Everyone – you, me, average Joe – all have a thought universe. The pioneer crafts a thought universe for herself in her mind and it’s a mistake when early judges attempt to mark it up as sensible or weird. Some universes like the pioneer’s, see the possibilities in an intuitive suggestion she encounters, bump upwards, and leave the glass of mediocre society to rise and meet the higher world; and most universes submit to rebuke, get beaten badly, and bump downwards to lose themselves to mediocrity.  Take your pick.

Lives are enriched by seriousness of purpose. Strong lives are motivated by dynamic purposes. A desire for success is necessary to keep life in motion. Success demands singleness of purpose and is to be measured not so much by the position that one has reached in life as by the obstacles which (s)he has overcome. The pioneer seems different because (s)he is. Let the pioneer be since her strength lies in that difference, not in similarity.

So much of the pioneer’s time is preparation, so much is routine, and so much retrospect, that the path of her genius contracts itself to a very few hours. The best one should do is to lend her their ears. I think everyone needs the ear of someone else from time to time. It clears up doubts. So too is occasional self examination that clears up a lot of mist. It’s just a sub-conscious stimulus that springs out of existential self doubts that occur to all of us – and not to be confused with a psychosis that calls for any specialist to meddle in. If her need is for a sounding board that reacts, even passively, be her trusted friend.

Getting them on board

June 18, 2007

When managements don’t let you get involved with something that you think you are capable of, but do let someone else deal with it who mucks it up, what would you do?  May be you will carry on for a while.  But if it persists, helplessness gets the better of you and some day soon you will quit in sheer disgust. This has happened with several talented people I know of, who have eventually found their moorings elsewhere and became rock stars.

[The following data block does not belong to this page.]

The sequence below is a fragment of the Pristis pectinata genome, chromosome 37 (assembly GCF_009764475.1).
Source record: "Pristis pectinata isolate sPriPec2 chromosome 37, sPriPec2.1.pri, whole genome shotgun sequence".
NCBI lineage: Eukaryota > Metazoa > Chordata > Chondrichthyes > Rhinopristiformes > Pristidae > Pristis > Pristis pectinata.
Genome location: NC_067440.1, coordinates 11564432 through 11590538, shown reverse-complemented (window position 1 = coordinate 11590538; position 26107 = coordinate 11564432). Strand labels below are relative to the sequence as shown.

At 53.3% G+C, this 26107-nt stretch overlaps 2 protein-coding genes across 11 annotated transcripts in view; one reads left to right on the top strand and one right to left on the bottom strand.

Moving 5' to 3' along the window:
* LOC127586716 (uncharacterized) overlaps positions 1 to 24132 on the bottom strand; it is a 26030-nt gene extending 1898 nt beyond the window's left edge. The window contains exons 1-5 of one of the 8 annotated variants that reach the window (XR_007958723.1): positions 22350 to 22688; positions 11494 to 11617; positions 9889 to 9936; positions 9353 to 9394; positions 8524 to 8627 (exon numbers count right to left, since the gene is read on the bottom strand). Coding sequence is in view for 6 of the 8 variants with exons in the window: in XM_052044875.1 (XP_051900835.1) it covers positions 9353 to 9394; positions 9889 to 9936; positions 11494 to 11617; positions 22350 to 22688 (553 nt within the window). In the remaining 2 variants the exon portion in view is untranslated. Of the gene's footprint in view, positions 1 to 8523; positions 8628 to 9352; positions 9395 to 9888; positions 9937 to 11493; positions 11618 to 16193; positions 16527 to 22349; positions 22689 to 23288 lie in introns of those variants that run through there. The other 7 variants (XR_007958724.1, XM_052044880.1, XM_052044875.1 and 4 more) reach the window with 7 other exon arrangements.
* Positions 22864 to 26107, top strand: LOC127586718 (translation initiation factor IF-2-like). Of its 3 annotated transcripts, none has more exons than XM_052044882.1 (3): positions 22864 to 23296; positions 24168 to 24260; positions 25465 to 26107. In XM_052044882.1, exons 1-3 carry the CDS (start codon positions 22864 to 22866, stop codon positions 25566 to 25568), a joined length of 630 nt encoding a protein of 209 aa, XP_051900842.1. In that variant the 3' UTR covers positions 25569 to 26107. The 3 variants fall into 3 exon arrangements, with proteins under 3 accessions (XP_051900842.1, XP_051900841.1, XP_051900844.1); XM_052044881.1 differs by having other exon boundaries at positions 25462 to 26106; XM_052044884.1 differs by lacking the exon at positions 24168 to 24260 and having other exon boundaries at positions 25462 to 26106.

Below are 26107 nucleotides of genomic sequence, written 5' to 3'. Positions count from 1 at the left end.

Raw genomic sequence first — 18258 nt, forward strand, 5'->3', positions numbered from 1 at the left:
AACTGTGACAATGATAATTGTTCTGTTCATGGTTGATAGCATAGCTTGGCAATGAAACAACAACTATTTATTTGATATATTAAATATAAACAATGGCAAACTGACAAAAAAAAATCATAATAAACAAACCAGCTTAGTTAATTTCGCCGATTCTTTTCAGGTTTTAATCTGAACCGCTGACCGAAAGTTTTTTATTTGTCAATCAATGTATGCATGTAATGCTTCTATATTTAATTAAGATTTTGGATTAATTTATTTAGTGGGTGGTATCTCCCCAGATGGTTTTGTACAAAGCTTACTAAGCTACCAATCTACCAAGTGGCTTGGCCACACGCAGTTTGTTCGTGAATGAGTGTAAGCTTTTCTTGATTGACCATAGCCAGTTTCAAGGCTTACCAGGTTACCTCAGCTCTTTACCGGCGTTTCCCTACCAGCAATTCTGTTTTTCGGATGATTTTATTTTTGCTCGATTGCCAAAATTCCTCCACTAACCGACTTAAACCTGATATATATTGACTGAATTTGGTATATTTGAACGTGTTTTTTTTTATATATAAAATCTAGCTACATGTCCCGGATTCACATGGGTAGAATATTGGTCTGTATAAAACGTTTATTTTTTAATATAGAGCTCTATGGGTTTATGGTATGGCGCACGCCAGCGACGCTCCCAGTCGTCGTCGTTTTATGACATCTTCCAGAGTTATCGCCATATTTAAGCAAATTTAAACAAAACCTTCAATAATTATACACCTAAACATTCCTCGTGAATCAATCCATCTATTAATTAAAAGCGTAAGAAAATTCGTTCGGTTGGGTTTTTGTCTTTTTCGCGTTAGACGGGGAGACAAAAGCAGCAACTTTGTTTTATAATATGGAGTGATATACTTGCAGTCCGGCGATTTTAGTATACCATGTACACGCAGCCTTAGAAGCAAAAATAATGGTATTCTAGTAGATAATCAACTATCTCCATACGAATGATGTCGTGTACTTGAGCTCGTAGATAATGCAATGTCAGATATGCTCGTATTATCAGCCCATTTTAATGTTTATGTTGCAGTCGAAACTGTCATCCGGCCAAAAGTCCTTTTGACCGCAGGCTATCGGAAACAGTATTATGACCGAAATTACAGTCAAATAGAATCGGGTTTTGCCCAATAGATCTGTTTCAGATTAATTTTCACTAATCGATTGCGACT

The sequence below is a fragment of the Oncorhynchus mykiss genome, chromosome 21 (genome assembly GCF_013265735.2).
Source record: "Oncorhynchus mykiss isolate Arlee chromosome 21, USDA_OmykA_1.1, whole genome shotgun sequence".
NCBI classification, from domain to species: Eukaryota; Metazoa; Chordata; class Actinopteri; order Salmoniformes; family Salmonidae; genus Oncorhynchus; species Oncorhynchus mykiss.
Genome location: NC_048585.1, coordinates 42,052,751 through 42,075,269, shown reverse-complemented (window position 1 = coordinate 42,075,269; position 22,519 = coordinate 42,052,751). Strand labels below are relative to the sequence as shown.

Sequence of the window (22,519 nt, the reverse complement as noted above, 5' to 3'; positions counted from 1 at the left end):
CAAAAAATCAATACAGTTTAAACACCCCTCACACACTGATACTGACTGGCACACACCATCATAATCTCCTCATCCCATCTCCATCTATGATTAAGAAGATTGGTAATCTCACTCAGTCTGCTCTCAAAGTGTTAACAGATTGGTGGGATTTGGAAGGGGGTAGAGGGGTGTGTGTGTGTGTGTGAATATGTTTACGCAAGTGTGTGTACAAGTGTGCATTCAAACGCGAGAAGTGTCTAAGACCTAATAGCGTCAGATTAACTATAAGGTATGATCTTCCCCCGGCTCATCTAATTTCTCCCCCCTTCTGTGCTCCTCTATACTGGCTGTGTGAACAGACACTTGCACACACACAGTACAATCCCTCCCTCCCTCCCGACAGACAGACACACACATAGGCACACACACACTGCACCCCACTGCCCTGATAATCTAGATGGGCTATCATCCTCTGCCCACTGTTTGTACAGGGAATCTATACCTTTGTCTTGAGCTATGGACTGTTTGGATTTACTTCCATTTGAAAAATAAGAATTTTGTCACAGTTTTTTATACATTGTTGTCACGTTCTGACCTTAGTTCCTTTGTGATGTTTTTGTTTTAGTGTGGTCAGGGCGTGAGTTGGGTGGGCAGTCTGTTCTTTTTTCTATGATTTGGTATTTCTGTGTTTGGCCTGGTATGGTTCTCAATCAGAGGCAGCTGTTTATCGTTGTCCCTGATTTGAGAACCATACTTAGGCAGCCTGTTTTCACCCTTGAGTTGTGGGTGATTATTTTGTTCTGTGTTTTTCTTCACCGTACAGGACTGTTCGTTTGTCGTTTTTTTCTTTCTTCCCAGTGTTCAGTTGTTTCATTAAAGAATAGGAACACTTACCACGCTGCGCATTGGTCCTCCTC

If you were a hiring manager, who would you rather hire — someone who could deliver the results, or someone who had all of the skills? Having the skills and experience listed doesn’t mean the person can do the work or wants to do it.  If you want to hire superior people, first define superior performance.

Most managers know it’s not the skills and experiences that matter; it’s what the person does with their skills and experience. Lou Adler suggests the use of what he calls – a Performance profile, that provides a handle to identify this important difference.

Some great tips that I found in this post by Marc Andreesen, co-founder of Netscape communication division.  Excerpts –

“I define drive as self-motivation — people who will walk right through brick walls, on their own power, without having to be asked, to achieve whatever goal is in front of them.”

“Driven people don’t tend to stay long at places where they can’t succeed, and just because they haven’t succeeded in the wrong companies doesn’t mean they won’t succeed at your company — if they’re driven”.

“If a candidate has just followed the rules their whole lives, showed up for the right classes and the right tests and the right career opportunities without achieving something distinct and notable, relative to their starting point — then they probably aren’t driven”. And you’re not going to change them.  Motivating people who are fundamentally unmotivated is not easy.  But motivating people who are self-motivated is wind at your back.

“I also like specifically looking for someone who comes from some kind of challenging background — a difficult family situation, say, or someone who had to work his/her way through school — who is nevertheless on par with his/her more fortunate peers in skills and knowledge”. [This is my favorite too. These types have their back facing the wall and would do all it takes to deliver the results so that they can move ahead in life.]

Happy hiring !